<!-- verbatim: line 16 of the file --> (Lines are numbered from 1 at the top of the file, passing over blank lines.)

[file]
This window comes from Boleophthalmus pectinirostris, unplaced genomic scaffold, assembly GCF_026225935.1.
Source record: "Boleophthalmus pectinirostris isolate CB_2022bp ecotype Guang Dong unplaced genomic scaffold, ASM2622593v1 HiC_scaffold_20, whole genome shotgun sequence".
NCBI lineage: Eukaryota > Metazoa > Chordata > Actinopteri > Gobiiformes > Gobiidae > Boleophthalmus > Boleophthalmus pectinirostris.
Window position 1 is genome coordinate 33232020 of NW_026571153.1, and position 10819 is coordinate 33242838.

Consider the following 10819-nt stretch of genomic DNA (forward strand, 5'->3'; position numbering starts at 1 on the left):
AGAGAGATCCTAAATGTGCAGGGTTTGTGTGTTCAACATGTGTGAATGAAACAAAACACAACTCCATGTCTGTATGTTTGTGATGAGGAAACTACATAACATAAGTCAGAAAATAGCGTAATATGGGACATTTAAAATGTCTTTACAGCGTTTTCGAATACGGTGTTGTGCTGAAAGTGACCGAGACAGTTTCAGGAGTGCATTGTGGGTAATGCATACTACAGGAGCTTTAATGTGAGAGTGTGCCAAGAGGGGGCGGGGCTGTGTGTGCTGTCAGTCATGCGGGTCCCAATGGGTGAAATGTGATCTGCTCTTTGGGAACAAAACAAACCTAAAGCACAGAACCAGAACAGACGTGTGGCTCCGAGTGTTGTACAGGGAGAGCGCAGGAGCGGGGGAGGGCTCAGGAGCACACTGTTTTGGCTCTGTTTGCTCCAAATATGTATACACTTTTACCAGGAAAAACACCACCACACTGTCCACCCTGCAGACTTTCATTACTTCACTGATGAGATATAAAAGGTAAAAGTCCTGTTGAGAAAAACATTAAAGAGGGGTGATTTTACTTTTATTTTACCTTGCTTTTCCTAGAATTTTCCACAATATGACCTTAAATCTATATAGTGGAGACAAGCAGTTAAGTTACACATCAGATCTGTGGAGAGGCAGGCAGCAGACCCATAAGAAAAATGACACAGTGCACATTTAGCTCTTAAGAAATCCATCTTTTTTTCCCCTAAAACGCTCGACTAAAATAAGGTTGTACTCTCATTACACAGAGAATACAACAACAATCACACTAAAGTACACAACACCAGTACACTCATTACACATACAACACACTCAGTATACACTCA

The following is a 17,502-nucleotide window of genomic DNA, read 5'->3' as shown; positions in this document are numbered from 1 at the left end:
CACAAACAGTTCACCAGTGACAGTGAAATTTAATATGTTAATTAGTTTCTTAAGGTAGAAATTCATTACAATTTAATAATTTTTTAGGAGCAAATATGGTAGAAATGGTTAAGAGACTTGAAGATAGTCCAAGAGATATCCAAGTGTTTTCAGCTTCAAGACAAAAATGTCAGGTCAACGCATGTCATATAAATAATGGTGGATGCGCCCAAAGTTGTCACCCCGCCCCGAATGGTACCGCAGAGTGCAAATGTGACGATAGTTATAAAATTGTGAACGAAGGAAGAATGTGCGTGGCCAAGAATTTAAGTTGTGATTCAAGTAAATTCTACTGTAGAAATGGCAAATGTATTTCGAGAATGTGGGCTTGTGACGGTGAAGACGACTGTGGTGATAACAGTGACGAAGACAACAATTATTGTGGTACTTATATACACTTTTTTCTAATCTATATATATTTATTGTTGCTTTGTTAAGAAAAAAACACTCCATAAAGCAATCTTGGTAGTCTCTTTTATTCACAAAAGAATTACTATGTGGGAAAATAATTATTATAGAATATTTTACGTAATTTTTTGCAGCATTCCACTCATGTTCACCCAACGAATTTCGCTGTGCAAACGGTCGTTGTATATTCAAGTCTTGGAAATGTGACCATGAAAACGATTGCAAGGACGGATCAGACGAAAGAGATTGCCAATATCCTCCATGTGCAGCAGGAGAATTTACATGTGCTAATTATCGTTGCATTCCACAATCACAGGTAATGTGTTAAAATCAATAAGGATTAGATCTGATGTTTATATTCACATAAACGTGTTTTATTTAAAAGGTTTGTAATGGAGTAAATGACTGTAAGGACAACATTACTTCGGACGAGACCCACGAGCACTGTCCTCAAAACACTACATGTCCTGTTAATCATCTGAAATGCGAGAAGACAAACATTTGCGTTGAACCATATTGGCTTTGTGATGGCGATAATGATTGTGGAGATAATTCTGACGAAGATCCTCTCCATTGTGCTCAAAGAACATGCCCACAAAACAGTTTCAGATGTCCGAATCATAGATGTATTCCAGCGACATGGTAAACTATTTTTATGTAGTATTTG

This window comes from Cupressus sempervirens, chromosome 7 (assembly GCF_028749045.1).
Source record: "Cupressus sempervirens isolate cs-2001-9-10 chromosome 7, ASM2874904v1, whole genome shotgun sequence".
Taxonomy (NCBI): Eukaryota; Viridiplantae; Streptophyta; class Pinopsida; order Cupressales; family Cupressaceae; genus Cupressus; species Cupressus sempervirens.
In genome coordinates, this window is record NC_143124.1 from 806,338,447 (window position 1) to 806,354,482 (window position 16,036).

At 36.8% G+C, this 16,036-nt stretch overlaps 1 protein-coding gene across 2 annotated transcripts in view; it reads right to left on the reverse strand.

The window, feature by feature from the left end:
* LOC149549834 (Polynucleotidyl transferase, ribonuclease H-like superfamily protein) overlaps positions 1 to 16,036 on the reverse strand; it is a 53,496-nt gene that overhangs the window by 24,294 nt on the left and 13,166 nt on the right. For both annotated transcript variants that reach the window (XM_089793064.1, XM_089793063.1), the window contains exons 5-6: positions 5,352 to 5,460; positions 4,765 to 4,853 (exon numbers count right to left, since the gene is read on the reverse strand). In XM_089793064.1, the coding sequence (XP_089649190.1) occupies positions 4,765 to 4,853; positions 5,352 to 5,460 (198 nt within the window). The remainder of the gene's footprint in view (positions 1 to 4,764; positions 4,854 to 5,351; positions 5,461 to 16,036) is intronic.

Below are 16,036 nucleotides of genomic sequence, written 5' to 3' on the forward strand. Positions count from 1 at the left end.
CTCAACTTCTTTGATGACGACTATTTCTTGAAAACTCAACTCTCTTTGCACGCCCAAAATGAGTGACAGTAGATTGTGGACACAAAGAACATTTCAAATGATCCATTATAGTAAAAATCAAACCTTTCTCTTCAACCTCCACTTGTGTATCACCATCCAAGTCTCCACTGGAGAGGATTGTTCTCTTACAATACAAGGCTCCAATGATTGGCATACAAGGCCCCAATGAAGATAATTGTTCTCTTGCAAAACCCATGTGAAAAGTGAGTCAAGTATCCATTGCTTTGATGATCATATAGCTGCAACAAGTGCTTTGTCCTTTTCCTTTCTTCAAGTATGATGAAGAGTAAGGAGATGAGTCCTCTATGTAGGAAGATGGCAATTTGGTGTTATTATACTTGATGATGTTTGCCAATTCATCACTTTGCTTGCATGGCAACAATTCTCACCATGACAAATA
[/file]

Below are 16,036 nucleotides of genomic sequence, written 5' to 3' on the forward strand. Positions count from 1 at the left end.